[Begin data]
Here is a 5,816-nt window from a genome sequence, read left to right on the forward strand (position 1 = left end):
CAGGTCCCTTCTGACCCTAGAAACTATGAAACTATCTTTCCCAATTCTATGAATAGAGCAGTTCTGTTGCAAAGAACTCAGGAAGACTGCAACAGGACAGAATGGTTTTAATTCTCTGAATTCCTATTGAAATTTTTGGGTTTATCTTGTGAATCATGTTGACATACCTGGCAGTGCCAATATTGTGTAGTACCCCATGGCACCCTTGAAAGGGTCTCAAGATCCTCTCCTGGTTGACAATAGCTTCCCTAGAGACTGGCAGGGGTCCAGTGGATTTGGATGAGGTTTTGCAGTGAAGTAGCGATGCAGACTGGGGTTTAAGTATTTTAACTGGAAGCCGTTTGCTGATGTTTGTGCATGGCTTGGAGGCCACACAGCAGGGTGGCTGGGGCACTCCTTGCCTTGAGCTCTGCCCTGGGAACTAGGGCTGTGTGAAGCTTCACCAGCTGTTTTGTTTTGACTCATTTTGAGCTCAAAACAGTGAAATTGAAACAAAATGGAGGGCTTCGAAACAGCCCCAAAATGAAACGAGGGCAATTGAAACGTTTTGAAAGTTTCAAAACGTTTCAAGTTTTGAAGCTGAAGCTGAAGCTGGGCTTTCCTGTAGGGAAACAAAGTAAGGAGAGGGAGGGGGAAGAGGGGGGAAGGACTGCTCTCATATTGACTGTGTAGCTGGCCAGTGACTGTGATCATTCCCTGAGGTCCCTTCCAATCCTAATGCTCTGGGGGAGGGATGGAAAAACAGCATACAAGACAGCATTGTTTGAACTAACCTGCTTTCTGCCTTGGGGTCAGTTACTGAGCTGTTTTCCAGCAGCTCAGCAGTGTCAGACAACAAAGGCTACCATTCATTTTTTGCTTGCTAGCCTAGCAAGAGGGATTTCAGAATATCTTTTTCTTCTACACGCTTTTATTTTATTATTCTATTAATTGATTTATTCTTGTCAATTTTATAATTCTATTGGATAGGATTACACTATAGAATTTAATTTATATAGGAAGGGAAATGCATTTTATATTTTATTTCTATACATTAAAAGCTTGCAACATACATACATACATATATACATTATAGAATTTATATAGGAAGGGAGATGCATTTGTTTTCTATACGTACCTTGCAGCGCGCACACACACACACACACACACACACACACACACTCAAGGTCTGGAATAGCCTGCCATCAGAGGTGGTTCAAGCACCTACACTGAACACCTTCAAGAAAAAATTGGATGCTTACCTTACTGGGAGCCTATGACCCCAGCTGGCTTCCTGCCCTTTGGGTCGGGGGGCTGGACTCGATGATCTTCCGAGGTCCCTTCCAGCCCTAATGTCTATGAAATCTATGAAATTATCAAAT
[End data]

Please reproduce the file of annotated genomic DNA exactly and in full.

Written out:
Here is a 5,816-nt window from a genome sequence, read left to right on the forward strand (position 1 = left end):
CAGGTCCCTTCTGACCCTAGAAACTATGAAACTATCTTTCCCAATTCTATGAATAGAGCAGTTCTGTTGCAAAGAACTCAGGAAGACTGCAACAGGACAGAATGGTTTTAATTCTCTGAATTCCTATTGAAATTTTTGGGTTTATCTTGTGAATCATGTTGACATACCTGGCAGTGCCAATATTGTGTAGTACCCCATGGCACCCTTGAAAGGGTCTCAAGATCCTCTCCTGGTTGACAATAGCTTCCCTAGAGACTGGCAGGGGTCCAGTGGATTTGGATGAGGTTTTGCAGTGAAGTAGCGATGCAGACTGGGGTTTAAGTATTTTAACTGGAAGCCGTTTGCTGATGTTTGTGCATGGCTTGGAGGCCACACAGCAGGGTGGCTGGGGCACTCCTTGCCTTGAGCTCTGCCCTGGGAACTAGGGCTGTGTGAAGCTTCACCAGCTGTTTTGTTTTGACTCATTTTGAGCTCAAAACAGTGAAATTGAAACAAAATGGAGGGCTTCGAAACAGCCCCAAAATGAAACGAGGGCAATTGAAACGTTTTGAAAGTTTCAAAACGTTTCAAGTTTTGAAGCTGAAGCTGAAGCTGGGCTTTCCTGTAGGGAAACAAAGTAAGGAGAGGGAGGGGGAAGAGGGGGGAAGGACTGCTCTCATATTGACTGTGTAGCTGGCCAGTGACTGTGATCATTCCCTGAGGTCCCTTCCAATCCTAATGCTCTGGGGGAGGGATGGAAAAACAGCATACAAGACAGCATTGTTTGAACTAACCTGCTTTCTGCCTTGGGGTCAGTTACTGAGCTGTTTTCCAGCAGCTCAGCAGTGTCAGACAACAAAGGCTACCATTCATTTTTTGCTTGCTAGCCTAGCAAGAGGGATTTCAGAATATCTTTTTCTTCTACACGCTTTTATTTTATTATTCTATTAATTGATTTATTCTTGTCAATTTTATAATTCTATTGGATAGGATTACACTATAGAATTTAATTTATATAGGAAGGGAAATGCATTTTATATTTTATTTCTATACATTAAAAGCTTGCAACATACATACATACATATATACATTATAGAATTTATATAGGAAGGGAGATGCATTTGTTTTCTATACGTACCTTGCAGCGCGCACACACACACACACACACACACACACACACACTCAAGGTCTGGAATAGCCTGCCATCAGAGGTGGTTCAAGCACCTACACTGAACACCTTCAAGAAAAAATTGGATGCTTACCTTACTGGGAGCCTATGACCCCAGCTGGCTTCCTGCCCTTTGGGTCGGGGGGCTGGACTCGATGATCTTCCGAGGTCCCTTCCAGCCCTAATGTCTATGAAATCTATGAAATTATCAAAT